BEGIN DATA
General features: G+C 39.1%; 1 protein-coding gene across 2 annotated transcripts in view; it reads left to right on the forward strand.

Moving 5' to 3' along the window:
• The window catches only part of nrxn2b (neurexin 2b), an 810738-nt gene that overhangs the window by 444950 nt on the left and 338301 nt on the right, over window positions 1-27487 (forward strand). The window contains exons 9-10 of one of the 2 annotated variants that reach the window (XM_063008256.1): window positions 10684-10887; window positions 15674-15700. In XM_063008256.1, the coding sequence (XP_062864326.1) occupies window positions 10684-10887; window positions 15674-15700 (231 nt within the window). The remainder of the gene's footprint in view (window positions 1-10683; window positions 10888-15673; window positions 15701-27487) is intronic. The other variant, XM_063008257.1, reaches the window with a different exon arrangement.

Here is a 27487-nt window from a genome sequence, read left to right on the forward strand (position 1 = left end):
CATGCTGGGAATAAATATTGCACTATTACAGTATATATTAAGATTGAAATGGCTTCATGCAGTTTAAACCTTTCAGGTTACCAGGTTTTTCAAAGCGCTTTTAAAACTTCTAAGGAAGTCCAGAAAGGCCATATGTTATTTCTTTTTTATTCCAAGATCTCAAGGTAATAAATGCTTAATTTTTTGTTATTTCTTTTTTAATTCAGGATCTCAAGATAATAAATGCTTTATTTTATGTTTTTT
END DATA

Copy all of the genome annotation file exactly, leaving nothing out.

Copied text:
General features: G+C 39.1%; 1 protein-coding gene across 2 annotated transcripts in view; it reads left to right on the forward strand.

Moving 5' to 3' along the window:
• The window catches only part of nrxn2b (neurexin 2b), an 810738-nt gene that overhangs the window by 444950 nt on the left and 338301 nt on the right, over window positions 1-27487 (forward strand). The window contains exons 9-10 of one of the 2 annotated variants that reach the window (XM_063008256.1): window positions 10684-10887; window positions 15674-15700. In XM_063008256.1, the coding sequence (XP_062864326.1) occupies window positions 10684-10887; window positions 15674-15700 (231 nt within the window). The remainder of the gene's footprint in view (window positions 1-10683; window positions 10888-15673; window positions 15701-27487) is intronic. The other variant, XM_063008257.1, reaches the window with a different exon arrangement.

Here is a 27487-nt window from a genome sequence, read left to right on the forward strand (position 1 = left end):
CATGCTGGGAATAAATATTGCACTATTACAGTATATATTAAGATTGAAATGGCTTCATGCAGTTTAAACCTTTCAGGTTACCAGGTTTTTCAAAGCGCTTTTAAAACTTCTAAGGAAGTCCAGAAAGGCCATATGTTATTTCTTTTTTATTCCAAGATCTCAAGGTAATAAATGCTTAATTTTTTGTTATTTCTTTTTTAATTCAGGATCTCAAGATAATAAATGCTTTATTTTATGTTTTTT